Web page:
Latest Updates

September 2022 - Monkeypox update (JAMA)

As with all infectious disease outbreaks, please expect rapid changes as we learn more about monkeypox. Please reach out to your local ID consultant or Dr. Ben Kruskal (bkruskal [at] neqca.org) with any questions. 

Infection Control/PPE

  • PPE Health care setting: Gown, gloves, mask, eye protection
  • No special disinfection needed; any ordinary healthcare disinfectant is appropriate
  • Transmission primarily through skin-to-skin or mucosa-to-mucosa contact
  • Rarely respiratory droplets; airborne or via fomites

Treatment

  • Post-exposure prophylaxis—see under Vaccines, Prevention
  • Treatment with experimental antiviral tecovirimat may be available through CDC  for patients with:
    • Severe disease (hemorrhagic lesions, confluent lesions, sepsis syndrome, encephalitis or other severity requiring hospital admission)
    • Complications such as secondary bacterial skin or soft tissue infections, GI symptoms including severe nausea/vomiting or diarrhea), pneumonia
    • Lesions in high-risk anatomic location (eyes, mouth, genitals, anus)
    • High risk of severe disease (pregnancy/breastfeeding, immunocompromised, age < 8 y/o, atopic dermatitis or other exfoliative dermatologic conditions)
  • https://www.cdc.gov/poxvirus/monkeypox/clinicians/obtaining-tecovirimat.html

Diagnostic Testing 

 

  • Commercial labs including Quest and Labcorp are now able to do monkeypox testing. Swabs from up to 2 different lesions may be submitted.
  • Lesions should be swabbed with synthetic (NOT cotton) tipped swabs with plastic (NOT wooden) shafts; lesions need NOT be opened or unroofed, just swab the intact lesion vigorously. If a lesion is open or opens during swabbing, collecting fluid on the swab is desirable.
  • Please see these links for detailed instructions on specimen submission: some labs provide specific specimen collection kits, some can use standard materials.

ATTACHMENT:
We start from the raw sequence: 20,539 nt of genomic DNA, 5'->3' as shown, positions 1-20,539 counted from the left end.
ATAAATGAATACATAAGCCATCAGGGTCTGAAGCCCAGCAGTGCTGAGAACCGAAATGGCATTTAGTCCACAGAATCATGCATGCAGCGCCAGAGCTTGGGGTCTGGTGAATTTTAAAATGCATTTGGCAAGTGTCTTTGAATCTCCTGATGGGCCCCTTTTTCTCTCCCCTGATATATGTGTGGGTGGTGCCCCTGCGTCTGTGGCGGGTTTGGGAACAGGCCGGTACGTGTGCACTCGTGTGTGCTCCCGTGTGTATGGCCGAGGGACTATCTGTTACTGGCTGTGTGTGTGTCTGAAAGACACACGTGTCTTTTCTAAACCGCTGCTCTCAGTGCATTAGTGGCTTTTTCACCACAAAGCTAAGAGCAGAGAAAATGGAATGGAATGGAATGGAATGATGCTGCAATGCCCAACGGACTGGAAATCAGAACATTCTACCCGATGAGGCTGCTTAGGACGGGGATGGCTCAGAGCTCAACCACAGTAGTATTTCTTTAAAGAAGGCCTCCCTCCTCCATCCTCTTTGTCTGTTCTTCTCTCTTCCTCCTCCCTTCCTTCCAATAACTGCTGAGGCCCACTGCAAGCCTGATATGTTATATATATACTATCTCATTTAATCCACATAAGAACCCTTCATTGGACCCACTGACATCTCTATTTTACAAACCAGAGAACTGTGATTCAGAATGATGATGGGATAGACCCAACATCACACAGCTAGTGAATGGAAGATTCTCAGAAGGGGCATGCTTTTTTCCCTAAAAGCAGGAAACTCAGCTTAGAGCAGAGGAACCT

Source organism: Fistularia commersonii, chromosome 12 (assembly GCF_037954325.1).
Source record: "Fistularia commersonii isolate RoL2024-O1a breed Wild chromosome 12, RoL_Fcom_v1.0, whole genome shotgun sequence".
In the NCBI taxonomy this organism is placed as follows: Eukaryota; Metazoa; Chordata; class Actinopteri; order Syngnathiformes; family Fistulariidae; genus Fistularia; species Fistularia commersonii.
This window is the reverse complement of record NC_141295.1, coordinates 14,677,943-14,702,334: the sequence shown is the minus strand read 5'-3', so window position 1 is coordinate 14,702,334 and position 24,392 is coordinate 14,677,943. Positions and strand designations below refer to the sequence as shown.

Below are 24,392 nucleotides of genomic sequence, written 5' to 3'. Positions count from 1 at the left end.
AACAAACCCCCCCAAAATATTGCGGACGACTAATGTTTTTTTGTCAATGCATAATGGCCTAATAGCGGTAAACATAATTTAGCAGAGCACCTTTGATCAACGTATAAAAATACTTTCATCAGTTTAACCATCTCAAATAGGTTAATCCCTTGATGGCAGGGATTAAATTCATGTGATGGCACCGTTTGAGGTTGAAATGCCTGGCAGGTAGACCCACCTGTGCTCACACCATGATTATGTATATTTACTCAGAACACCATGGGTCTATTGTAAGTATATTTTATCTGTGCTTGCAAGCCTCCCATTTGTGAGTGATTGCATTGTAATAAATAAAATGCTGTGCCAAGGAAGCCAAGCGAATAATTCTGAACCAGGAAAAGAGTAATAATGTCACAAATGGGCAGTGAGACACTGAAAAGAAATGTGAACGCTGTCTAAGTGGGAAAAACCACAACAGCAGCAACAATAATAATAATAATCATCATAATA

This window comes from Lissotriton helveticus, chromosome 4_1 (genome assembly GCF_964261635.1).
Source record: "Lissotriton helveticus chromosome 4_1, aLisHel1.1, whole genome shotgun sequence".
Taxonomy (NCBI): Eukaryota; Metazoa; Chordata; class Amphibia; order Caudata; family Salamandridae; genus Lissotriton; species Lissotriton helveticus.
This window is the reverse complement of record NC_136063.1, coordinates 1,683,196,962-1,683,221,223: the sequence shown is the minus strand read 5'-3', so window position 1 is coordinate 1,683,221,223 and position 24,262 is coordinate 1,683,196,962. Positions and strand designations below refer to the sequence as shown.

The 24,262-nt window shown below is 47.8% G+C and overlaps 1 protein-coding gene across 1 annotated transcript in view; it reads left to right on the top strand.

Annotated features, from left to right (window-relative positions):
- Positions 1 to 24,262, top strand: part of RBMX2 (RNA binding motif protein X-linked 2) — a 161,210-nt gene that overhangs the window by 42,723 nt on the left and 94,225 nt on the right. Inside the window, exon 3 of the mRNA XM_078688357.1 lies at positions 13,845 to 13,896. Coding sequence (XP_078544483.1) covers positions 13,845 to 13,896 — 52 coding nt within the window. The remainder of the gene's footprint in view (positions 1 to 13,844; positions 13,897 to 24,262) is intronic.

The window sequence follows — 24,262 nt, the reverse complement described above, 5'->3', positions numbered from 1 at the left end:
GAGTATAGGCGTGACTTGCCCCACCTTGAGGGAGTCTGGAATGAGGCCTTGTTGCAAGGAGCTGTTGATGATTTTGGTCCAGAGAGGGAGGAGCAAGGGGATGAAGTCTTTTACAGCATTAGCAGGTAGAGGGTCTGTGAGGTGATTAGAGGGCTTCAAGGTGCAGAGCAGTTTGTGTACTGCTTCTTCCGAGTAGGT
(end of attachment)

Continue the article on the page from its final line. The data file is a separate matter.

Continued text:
• In addition to commercial labs, testing is available through the State Lab without preapproval for patients meeting these criteria:
    • Clinically compatible with known risk factor
    • Hospitalized patients and have strong clinical suspicion of monkeypox
    • High risk of severe disease (immunocompromise, pregnancy, children < 8 y/o or significant comorbidities)
    • Patients living in a congregate setting and who have strong clinical suspicion of monkeypox
    • Patients for whom cost of commercial testing is a concern.
  • These are risk factors for monkeypox:
    • Close contact with a person with known or suspected monkeypox;
    • Close contact with a person with a similar rash;
    • Man who has sex with men who regularly has skin to skin physical or sexual contact with other men, especially met through online dating apps or in social venues
    • Recently in endemic areas of Africa and report contact with wild animals, especially rodents.
  • Test clinically compatible patients regardless of specific monkeypox risk factors, and regardless of gender and sexual orientation.
  • Complete specimen collection, labelling and packaging and shipping guidance for the State Lab is available and can be viewed here.
  • DPH Clinical Advisory monkeypox, Aug 5, 2022
  • Instructions for specimen collection for orthopoxvirus testing 7 26 22 at DPH.docx

Materials for Patients

Clinical Course

  • Please note the current outbreak is clinically atypical compared to materials you may read related to monkeypox in general.  Prodrome may be absent; lesions may be sparse and confined only to one location, or one morphology. Maintain a high index of suspicion
  • The differential diagnosis of monkeypox includes:
    • Syphilis
    • HSV
    • Chancroid
    • Varicella (chickenpox)
    • Zoster (shingles)
    • Consider these diagnoses and remember that coinfections with STIs are common.
  • September 2022 - Monkeypox update (JAMA)
  • Monkeypox in July 2022 - What Clinician's Need to Know (JAMA)

Vaccines, Prevention, Boosters

  • Patients with known or presumed exposure to monkeypox may receive Jynneos orthopoxvirus vaccine. Vaccination within 4 days has high likelihood of preventing infection; within 14 days may reduce severity.
  • Due to the severely limited supply of the Jynneos vaccine, first doses for eligible people are being prioritized and second doses will be deferred.
  • Vaccine is available only through the Department of Public Health (DPH):